A conventional, static approach does not allow for any additional, next-level service differentiating logic to be invoked within the context of the current application logic. In contrast, in one exemplary embodiment of the hierarchical service logic invocation model described herein, separate versions of video streaming service logic can be applied based on whether the subscriber is invoking the streaming session from a 3G or WiFi access network environment. The streaming session can invoke a seamless mobility service application to manage the service request based on the type of access network from which the request is received. Within the same streaming session context of the current access network, the next-level video streaming application logic is then applied. This hierarchical approach allows the context of the current level of service logic to select the next level service logic based on various dynamic service triggers. In the above example, the dynamic service trigger is the reception of a service request from a particular access network type.
On the other hand, the conventional IMS service model can only support the invocation of each application server (e.g., service logic) independently in sequential order, as they are provisioned in the list of iFCs associated with the user service profile. Thus, the conventional IMS session context within one application server is not passed on to the next application server even when needed in order to maintain continuity of the service flow.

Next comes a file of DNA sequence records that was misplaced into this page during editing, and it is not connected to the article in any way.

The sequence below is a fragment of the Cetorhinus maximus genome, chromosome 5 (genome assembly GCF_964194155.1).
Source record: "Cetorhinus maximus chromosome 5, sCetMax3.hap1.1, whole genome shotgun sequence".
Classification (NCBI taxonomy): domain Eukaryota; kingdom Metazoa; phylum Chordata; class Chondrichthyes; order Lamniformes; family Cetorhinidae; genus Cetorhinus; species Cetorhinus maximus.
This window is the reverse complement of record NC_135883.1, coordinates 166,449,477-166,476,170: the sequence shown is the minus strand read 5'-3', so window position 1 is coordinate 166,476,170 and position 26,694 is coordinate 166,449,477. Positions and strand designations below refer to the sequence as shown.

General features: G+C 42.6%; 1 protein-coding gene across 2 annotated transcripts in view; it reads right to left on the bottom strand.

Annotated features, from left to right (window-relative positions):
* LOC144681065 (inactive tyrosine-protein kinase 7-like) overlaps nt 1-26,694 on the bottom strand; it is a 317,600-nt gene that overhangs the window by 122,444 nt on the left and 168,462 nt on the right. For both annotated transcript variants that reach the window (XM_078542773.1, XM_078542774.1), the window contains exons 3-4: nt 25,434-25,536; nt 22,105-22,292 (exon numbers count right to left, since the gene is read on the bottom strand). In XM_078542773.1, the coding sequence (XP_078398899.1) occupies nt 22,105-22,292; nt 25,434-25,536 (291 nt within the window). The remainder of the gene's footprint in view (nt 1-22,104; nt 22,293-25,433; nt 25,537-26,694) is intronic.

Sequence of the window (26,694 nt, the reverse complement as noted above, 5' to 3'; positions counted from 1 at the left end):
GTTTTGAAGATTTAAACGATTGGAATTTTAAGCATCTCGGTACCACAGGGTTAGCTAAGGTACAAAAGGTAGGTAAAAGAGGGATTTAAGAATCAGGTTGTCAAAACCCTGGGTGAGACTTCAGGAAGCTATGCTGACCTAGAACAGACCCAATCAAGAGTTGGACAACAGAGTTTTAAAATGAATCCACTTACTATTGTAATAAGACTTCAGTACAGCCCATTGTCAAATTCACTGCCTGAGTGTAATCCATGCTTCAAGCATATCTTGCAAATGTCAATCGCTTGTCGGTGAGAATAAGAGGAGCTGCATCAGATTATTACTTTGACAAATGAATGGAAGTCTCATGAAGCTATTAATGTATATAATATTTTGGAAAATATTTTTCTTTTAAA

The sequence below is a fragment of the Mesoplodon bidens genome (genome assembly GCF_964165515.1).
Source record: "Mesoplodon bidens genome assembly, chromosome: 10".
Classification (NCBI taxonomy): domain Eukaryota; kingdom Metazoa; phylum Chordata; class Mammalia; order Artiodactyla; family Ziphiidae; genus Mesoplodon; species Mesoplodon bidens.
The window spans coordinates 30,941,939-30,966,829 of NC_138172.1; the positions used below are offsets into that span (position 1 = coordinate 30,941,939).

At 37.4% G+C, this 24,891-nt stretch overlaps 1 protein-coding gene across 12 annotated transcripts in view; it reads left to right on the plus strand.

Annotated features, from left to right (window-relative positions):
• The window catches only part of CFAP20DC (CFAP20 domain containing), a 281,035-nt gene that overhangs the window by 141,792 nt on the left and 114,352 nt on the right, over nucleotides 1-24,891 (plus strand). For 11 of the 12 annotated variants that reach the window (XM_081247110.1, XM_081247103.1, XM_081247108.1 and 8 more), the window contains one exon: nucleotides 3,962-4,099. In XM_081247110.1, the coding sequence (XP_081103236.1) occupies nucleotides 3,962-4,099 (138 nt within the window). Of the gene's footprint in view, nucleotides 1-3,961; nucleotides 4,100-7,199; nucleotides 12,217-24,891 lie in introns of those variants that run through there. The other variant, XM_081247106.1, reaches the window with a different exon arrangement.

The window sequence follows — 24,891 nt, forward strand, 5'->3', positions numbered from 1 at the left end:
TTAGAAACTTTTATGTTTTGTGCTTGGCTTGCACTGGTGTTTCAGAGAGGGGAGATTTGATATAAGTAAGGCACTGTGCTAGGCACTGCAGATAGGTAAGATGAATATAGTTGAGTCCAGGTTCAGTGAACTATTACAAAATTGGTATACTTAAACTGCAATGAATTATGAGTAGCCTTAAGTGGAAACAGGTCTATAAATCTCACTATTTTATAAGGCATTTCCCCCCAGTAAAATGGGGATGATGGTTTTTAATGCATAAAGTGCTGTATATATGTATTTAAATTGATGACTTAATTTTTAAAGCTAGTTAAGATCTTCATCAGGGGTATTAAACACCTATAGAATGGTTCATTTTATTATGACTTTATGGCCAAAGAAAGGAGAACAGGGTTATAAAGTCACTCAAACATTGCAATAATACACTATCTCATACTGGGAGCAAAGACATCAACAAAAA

In many embodiments described herein, the call models are based on “Service Trees.” These Service Trees are hierarchically arranged iFCs that map a variety of UE service requests onto a variety of ASs. However, unlike conventional iFCs, the Service Trees do not merely provide a one-to-one mapping of service requests onto ASs, but rather provide a plurality of AS options for each service request. The AS selected can depend on multiple parameters and/or policies. In essence, the Service Trees may be thought of as multi-dimensional matrices providing a variety of service options based on a variety of parameters. For example, in some embodiments, the Service Trees allow UEs to dynamically use services available on Access Networks that appear in their environment in real-time, if the network operator policy permits the use. Or, for example, in some embodiments, the Service Trees allow MVNOs, who purchase and resell network service from a wholesaler, to provide distinctive services to their customers. These two embodiments can also be combined, to provide a highly dynamic, layered service experience to MVNO users. In contrast, as discussed above, conventional call models/iFCs simply provide a static, one-to-one mapping of service requests onto application servers, such that each user gets the same AS and thus the same service experience, regardless of the user's environment or MVNO subscription.